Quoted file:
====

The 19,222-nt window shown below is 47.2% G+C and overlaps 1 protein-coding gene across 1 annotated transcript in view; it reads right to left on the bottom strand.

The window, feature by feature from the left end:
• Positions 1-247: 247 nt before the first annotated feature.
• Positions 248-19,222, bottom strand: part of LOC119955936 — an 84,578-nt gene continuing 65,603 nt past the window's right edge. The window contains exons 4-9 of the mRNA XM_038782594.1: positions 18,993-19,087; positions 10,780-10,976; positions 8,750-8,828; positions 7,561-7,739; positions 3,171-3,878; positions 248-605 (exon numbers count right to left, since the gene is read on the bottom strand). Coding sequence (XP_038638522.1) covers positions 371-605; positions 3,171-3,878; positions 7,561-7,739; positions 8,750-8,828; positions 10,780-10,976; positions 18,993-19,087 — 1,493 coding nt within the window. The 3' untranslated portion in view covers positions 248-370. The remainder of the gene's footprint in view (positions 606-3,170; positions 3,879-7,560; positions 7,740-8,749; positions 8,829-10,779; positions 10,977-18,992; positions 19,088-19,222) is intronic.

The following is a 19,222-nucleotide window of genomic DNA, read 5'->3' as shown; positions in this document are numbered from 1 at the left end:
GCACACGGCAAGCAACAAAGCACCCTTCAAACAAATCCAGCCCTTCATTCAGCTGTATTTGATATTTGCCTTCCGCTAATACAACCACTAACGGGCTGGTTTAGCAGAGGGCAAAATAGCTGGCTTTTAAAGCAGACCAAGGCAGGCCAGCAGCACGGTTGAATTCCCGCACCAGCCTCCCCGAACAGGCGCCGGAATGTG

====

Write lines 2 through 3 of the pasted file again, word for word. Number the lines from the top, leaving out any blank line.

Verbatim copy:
The window, feature by feature from the left end:
• Positions 1-247: 247 nt before the first annotated feature.